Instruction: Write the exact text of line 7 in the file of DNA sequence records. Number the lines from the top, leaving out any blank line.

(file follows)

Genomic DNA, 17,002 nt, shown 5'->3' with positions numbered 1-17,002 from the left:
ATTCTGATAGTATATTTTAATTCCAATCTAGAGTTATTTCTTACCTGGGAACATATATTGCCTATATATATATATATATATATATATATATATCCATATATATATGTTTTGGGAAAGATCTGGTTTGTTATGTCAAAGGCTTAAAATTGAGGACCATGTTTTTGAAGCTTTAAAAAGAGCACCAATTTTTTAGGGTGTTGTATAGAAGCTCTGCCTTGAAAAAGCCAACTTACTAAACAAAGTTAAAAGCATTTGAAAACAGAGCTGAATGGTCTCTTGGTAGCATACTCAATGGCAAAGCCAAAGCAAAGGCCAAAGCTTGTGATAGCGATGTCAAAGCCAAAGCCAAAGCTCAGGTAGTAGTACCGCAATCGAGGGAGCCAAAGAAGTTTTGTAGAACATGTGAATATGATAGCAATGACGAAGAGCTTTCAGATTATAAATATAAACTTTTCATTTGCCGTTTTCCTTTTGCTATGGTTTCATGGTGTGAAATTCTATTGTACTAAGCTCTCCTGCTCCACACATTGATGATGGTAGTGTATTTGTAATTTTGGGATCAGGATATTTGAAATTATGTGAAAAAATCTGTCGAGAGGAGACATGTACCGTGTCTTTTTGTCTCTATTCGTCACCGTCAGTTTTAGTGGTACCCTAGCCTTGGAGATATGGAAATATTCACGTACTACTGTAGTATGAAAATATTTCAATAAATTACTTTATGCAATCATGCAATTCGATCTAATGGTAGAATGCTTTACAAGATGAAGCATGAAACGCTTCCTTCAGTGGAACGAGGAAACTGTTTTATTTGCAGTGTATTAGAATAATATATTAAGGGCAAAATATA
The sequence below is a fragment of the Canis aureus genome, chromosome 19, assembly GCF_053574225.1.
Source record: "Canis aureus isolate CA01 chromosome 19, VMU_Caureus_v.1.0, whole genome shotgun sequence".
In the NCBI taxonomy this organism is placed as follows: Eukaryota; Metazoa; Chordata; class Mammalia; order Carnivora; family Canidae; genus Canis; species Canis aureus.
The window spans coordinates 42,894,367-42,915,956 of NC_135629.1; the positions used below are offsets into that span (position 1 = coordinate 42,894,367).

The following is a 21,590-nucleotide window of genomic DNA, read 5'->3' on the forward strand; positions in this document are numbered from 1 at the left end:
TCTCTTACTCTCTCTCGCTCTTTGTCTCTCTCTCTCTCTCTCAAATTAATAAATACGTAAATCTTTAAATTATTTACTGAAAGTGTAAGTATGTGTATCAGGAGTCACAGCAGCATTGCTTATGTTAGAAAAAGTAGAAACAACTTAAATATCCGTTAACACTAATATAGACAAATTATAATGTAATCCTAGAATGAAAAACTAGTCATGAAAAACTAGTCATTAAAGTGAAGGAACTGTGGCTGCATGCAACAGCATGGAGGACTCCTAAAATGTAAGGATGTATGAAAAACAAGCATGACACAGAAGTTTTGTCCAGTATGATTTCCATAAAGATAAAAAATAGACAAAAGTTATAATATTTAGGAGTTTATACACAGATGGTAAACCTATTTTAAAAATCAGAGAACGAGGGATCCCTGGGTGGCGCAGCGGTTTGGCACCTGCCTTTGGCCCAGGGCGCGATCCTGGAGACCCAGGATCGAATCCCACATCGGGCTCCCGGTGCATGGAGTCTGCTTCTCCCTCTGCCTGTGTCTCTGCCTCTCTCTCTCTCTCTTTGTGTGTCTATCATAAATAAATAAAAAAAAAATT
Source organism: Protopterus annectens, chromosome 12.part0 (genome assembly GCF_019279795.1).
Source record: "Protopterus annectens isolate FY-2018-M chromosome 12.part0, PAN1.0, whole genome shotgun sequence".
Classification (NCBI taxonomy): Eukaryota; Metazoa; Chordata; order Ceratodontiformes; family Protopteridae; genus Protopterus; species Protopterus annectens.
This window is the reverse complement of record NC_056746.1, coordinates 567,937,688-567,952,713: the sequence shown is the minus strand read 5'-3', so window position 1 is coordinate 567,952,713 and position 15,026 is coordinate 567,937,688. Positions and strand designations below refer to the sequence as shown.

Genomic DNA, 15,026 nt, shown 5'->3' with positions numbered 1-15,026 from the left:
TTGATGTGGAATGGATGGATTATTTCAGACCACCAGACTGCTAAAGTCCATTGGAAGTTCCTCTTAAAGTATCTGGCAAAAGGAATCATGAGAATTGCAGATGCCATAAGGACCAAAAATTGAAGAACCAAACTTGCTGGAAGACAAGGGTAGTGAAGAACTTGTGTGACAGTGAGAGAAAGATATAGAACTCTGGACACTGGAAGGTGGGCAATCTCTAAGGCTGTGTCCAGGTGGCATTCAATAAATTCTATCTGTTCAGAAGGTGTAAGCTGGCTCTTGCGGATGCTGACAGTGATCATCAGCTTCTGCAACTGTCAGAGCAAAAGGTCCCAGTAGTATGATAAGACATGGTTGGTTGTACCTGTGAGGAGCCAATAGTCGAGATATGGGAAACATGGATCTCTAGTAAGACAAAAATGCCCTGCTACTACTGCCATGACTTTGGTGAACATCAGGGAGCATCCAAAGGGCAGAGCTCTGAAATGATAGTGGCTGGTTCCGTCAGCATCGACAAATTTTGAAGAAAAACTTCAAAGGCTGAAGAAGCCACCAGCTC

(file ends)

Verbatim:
The following is a 21,590-nucleotide window of genomic DNA, read 5'->3' on the forward strand; positions in this document are numbered from 1 at the left end: